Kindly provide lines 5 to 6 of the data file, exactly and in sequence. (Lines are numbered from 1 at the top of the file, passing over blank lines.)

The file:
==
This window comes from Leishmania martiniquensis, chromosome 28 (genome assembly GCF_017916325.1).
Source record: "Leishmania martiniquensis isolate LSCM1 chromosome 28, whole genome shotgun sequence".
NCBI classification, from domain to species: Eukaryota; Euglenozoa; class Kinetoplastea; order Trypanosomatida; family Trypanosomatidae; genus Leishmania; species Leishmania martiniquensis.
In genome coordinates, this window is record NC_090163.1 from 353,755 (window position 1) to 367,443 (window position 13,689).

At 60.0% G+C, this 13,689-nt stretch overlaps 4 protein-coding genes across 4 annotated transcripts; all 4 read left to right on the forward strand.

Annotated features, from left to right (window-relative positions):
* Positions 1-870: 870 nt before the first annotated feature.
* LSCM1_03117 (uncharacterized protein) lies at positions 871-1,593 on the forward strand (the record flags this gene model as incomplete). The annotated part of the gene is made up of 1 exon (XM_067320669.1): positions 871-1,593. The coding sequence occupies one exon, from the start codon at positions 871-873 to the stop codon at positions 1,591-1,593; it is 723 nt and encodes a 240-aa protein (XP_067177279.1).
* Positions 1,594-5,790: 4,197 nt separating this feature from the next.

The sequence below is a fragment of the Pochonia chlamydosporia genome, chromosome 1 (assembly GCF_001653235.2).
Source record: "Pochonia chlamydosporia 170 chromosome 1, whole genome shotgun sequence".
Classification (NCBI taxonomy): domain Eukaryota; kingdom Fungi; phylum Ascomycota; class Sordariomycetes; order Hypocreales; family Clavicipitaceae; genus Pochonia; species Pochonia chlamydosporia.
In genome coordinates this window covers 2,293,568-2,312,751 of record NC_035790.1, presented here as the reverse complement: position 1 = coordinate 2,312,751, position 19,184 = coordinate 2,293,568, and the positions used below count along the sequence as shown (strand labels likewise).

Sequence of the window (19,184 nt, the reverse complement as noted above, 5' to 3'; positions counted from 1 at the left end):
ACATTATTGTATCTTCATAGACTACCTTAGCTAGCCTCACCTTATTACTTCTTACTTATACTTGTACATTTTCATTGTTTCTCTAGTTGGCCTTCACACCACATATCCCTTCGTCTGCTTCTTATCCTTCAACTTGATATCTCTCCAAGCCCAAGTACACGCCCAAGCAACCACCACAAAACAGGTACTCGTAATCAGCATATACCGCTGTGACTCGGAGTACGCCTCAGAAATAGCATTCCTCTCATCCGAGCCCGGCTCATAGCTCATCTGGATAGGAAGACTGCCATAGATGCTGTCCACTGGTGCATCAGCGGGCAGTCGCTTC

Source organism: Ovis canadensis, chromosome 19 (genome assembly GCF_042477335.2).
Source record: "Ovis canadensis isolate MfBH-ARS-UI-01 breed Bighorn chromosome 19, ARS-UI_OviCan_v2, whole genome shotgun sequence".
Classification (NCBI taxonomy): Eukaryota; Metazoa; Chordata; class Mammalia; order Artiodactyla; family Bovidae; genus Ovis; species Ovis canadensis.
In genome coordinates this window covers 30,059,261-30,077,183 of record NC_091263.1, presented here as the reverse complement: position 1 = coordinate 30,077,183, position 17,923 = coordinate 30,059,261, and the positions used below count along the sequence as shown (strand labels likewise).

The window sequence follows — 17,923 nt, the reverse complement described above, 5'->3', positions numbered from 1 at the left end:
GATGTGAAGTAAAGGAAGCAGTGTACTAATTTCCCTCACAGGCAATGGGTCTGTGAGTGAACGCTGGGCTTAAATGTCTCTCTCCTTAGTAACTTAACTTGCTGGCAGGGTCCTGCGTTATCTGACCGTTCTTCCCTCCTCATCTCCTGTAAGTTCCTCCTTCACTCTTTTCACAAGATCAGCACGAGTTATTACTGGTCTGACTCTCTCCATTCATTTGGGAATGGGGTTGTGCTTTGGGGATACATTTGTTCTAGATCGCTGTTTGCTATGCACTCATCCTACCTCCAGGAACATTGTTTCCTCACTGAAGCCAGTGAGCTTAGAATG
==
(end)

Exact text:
At 60.0% G+C, this 13,689-nt stretch overlaps 4 protein-coding genes across 4 annotated transcripts; all 4 read left to right on the forward strand.

Annotated features, from left to right (window-relative positions):